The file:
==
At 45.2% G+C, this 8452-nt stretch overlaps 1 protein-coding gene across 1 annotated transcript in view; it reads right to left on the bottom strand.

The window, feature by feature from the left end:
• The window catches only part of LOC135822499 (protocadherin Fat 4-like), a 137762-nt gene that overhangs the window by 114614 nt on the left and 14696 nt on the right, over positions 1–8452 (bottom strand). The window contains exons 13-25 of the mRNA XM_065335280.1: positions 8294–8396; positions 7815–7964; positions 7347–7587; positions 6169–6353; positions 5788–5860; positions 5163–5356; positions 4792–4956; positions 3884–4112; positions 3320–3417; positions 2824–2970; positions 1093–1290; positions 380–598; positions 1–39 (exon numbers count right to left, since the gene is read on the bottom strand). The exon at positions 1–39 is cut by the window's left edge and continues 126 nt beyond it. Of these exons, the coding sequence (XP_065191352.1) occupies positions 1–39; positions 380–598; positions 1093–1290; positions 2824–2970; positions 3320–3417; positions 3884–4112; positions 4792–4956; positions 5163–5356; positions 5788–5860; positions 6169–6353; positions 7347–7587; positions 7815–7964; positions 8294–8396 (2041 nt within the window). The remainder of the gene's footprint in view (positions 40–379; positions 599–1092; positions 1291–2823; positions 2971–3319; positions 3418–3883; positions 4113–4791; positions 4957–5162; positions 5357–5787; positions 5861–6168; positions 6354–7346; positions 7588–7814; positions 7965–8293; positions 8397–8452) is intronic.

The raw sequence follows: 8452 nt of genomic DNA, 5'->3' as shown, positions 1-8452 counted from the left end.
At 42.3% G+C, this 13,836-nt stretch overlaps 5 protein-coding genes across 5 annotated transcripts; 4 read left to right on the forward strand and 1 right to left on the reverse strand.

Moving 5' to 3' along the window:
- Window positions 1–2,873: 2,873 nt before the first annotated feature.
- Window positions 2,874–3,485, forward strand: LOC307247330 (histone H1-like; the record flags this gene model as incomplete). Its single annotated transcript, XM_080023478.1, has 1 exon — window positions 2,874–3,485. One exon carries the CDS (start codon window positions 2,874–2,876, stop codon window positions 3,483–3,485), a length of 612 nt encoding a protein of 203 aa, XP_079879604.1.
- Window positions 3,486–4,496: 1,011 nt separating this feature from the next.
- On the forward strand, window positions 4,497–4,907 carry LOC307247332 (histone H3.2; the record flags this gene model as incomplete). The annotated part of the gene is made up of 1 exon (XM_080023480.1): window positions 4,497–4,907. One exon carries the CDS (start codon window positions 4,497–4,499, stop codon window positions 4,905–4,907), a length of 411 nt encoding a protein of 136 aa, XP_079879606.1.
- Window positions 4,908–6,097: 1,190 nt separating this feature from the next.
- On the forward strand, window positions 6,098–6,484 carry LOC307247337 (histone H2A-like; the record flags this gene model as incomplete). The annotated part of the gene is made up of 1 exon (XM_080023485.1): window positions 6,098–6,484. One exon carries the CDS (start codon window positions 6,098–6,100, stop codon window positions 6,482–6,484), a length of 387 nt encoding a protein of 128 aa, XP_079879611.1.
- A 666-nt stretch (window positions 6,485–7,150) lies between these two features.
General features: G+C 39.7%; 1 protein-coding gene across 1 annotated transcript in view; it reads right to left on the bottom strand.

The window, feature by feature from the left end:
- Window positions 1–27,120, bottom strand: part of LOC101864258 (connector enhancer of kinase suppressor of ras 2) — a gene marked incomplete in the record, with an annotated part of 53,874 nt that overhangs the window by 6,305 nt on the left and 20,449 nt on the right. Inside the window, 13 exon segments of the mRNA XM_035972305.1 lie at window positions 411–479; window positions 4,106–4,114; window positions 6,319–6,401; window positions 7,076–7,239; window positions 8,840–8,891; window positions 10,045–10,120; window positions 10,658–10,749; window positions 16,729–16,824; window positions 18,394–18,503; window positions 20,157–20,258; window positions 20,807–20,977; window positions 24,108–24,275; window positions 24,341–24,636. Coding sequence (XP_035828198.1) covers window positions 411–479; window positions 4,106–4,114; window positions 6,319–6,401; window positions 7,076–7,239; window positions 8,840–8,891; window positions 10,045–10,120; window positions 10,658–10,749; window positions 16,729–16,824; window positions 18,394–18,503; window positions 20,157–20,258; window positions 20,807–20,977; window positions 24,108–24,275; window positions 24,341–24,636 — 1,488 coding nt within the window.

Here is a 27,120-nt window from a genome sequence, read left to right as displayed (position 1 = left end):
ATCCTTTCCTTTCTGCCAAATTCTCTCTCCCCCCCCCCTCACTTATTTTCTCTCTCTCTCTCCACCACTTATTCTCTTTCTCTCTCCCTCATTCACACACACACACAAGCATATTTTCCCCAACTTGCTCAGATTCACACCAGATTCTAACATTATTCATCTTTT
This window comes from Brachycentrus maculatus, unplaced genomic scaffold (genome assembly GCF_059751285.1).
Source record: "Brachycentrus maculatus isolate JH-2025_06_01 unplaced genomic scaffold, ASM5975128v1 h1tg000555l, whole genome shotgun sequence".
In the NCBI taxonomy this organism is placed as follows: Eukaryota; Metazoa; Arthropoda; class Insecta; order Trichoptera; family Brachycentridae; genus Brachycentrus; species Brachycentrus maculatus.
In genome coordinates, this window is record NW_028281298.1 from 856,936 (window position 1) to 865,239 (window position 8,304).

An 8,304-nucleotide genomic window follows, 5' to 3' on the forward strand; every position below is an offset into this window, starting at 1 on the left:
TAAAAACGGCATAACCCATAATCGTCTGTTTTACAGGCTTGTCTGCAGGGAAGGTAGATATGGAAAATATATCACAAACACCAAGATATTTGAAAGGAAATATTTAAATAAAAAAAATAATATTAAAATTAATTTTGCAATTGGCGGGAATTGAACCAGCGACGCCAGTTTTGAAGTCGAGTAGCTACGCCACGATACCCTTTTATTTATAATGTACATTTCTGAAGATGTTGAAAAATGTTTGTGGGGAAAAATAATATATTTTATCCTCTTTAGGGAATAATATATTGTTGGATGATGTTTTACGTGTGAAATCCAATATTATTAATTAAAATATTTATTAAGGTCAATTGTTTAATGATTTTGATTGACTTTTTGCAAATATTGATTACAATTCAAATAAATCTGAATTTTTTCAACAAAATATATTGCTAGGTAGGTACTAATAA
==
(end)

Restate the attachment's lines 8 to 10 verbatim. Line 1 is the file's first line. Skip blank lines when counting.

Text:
- Window positions 2,874–3,485, forward strand: LOC307247330 (histone H1-like; the record flags this gene model as incomplete). Its single annotated transcript, XM_080023478.1, has 1 exon — window positions 2,874–3,485. One exon carries the CDS (start codon window positions 2,874–2,876, stop codon window positions 3,483–3,485), a length of 612 nt encoding a protein of 203 aa, XP_079879604.1.
- Window positions 3,486–4,496: 1,011 nt separating this feature from the next.
- On the forward strand, window positions 4,497–4,907 carry LOC307247332 (histone H3.2; the record flags this gene model as incomplete). The annotated part of the gene is made up of 1 exon (XM_080023480.1): window positions 4,497–4,907. One exon carries the CDS (start codon window positions 4,497–4,499, stop codon window positions 4,905–4,907), a length of 411 nt encoding a protein of 136 aa, XP_079879606.1.